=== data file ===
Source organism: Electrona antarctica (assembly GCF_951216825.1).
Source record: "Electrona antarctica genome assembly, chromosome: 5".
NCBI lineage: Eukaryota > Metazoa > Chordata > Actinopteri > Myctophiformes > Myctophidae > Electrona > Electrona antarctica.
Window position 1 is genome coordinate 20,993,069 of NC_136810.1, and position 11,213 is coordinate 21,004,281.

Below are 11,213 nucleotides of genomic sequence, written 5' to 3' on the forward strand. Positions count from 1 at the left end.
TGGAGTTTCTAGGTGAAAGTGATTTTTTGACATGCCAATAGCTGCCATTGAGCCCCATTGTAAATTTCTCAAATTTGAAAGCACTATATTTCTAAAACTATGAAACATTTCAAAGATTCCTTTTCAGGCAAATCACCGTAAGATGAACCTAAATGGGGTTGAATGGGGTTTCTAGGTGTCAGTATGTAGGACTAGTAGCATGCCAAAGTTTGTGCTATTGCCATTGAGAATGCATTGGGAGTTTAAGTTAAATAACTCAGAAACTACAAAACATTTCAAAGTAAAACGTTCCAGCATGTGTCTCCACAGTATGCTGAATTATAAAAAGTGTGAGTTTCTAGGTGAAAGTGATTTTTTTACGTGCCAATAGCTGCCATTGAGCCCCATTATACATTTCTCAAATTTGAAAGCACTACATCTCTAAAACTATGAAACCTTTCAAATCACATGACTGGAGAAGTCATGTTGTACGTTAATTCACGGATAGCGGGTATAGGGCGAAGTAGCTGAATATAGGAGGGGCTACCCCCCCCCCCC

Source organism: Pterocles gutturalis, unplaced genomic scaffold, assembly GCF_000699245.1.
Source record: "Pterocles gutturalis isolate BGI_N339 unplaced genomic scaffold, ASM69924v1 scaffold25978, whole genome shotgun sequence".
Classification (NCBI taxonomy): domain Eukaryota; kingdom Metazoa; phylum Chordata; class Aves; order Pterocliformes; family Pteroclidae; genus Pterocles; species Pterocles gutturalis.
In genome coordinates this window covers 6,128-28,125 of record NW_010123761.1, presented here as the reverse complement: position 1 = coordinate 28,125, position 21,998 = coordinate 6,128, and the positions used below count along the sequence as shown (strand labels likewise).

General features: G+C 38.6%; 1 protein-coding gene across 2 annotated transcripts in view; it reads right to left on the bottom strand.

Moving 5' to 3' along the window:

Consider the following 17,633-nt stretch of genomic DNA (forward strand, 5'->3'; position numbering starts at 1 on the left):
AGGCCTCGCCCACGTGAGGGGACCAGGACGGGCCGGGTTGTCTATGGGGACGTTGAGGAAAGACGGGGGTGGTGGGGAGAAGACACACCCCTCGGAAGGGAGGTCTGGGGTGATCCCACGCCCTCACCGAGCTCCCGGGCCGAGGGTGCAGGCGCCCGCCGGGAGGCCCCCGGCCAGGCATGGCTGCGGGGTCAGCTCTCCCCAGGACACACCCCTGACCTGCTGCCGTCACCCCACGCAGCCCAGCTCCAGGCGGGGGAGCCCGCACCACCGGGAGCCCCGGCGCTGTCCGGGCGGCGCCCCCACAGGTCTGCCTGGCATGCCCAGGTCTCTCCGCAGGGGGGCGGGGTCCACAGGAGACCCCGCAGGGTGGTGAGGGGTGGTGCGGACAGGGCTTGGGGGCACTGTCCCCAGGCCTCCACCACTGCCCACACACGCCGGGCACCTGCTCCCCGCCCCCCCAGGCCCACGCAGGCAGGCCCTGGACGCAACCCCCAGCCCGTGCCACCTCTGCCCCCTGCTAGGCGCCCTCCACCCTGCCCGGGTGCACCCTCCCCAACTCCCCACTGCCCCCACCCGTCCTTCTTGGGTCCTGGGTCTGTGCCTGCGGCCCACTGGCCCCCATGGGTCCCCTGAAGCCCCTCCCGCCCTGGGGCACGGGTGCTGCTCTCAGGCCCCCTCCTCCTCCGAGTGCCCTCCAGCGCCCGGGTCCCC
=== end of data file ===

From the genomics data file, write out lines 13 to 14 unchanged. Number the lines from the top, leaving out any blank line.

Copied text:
Consider the following 17,633-nt stretch of genomic DNA (forward strand, 5'->3'; position numbering starts at 1 on the left):
AGGCCTCGCCCACGTGAGGGGACCAGGACGGGCCGGGTTGTCTATGGGGACGTTGAGGAAAGACGGGGGTGGTGGGGAGAAGACACACCCCTCGGAAGGGAGGTCTGGGGTGATCCCACGCCCTCACCGAGCTCCCGGGCCGAGGGTGCAGGCGCCCGCCGGGAGGCCCCCGGCCAGGCATGGCTGCGGGGTCAGCTCTCCCCAGGACACACCCCTGACCTGCTGCCGTCACCCCACGCAGCCCAGCTCCAGGCGGGGGAGCCCGCACCACCGGGAGCCCCGGCGCTGTCCGGGCGGCGCCCCCACAGGTCTGCCTGGCATGCCCAGGTCTCTCCGCAGGGGGGCGGGGTCCACAGGAGACCCCGCAGGGTGGTGAGGGGTGGTGCGGACAGGGCTTGGGGGCACTGTCCCCAGGCCTCCACCACTGCCCACACACGCCGGGCACCTGCTCCCCGCCCCCCCAGGCCCACGCAGGCAGGCCCTGGACGCAACCCCCAGCCCGTGCCACCTCTGCCCCCTGCTAGGCGCCCTCCACCCTGCCCGGGTGCACCCTCCCCAACTCCCCACTGCCCCCACCCGTCCTTCTTGGGTCCTGGGTCTGTGCCTGCGGCCCACTGGCCCCCATGGGTCCCCTGAAGCCCCTCCCGCCCTGGGGCACGGGTGCTGCTCTCAGGCCCCCTCCTCCTCCGAGTGCCCTCCAGCGCCCGGGTCCCC